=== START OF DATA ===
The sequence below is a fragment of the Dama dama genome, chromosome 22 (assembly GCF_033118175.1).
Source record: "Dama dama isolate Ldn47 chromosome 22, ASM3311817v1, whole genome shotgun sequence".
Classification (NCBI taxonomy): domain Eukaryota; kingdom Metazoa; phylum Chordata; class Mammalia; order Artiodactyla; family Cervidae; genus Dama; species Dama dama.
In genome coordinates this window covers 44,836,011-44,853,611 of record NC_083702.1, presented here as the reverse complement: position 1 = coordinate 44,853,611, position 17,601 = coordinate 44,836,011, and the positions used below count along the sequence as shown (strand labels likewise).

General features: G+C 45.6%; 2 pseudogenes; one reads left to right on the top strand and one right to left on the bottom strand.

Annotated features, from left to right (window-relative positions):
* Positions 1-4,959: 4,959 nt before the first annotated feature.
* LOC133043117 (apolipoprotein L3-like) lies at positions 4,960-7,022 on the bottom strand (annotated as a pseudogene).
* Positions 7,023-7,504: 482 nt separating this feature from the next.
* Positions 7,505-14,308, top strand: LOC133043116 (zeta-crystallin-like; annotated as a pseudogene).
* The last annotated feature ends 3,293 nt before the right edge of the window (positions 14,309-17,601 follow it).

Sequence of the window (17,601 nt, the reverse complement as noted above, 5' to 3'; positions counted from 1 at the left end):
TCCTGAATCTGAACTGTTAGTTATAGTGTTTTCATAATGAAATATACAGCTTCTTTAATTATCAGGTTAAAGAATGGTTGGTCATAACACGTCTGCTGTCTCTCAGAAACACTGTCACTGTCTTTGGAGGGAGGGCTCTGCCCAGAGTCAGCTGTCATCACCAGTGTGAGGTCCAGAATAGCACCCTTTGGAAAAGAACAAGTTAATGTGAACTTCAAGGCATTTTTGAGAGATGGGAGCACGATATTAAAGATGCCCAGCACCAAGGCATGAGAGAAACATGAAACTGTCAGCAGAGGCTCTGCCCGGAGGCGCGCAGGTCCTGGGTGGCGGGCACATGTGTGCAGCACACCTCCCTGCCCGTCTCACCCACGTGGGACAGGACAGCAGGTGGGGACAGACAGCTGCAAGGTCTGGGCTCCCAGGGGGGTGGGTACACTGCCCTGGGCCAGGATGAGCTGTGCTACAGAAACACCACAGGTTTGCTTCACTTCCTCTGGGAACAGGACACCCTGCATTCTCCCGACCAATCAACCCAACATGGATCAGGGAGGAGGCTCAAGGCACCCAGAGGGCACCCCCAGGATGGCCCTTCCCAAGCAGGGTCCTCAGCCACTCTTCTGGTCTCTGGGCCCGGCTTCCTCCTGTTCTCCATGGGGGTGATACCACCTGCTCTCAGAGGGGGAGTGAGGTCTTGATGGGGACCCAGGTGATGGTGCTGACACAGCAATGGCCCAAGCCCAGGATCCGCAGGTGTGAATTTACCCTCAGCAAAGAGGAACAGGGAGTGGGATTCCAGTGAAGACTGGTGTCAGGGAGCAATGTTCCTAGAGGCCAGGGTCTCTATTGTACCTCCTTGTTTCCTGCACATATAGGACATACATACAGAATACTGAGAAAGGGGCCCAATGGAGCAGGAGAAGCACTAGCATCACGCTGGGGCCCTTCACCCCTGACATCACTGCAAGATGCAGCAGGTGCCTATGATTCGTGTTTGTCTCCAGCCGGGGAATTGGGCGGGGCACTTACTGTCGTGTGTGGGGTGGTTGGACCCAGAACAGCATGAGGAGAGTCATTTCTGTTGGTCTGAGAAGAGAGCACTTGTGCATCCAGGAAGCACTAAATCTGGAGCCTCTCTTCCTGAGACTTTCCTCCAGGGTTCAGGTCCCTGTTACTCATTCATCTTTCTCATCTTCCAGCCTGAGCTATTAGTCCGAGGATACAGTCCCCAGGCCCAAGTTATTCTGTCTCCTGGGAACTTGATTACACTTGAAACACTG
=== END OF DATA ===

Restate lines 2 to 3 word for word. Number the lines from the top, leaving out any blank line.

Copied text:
Source record: "Dama dama isolate Ldn47 chromosome 22, ASM3311817v1, whole genome shotgun sequence".
Classification (NCBI taxonomy): domain Eukaryota; kingdom Metazoa; phylum Chordata; class Mammalia; order Artiodactyla; family Cervidae; genus Dama; species Dama dama.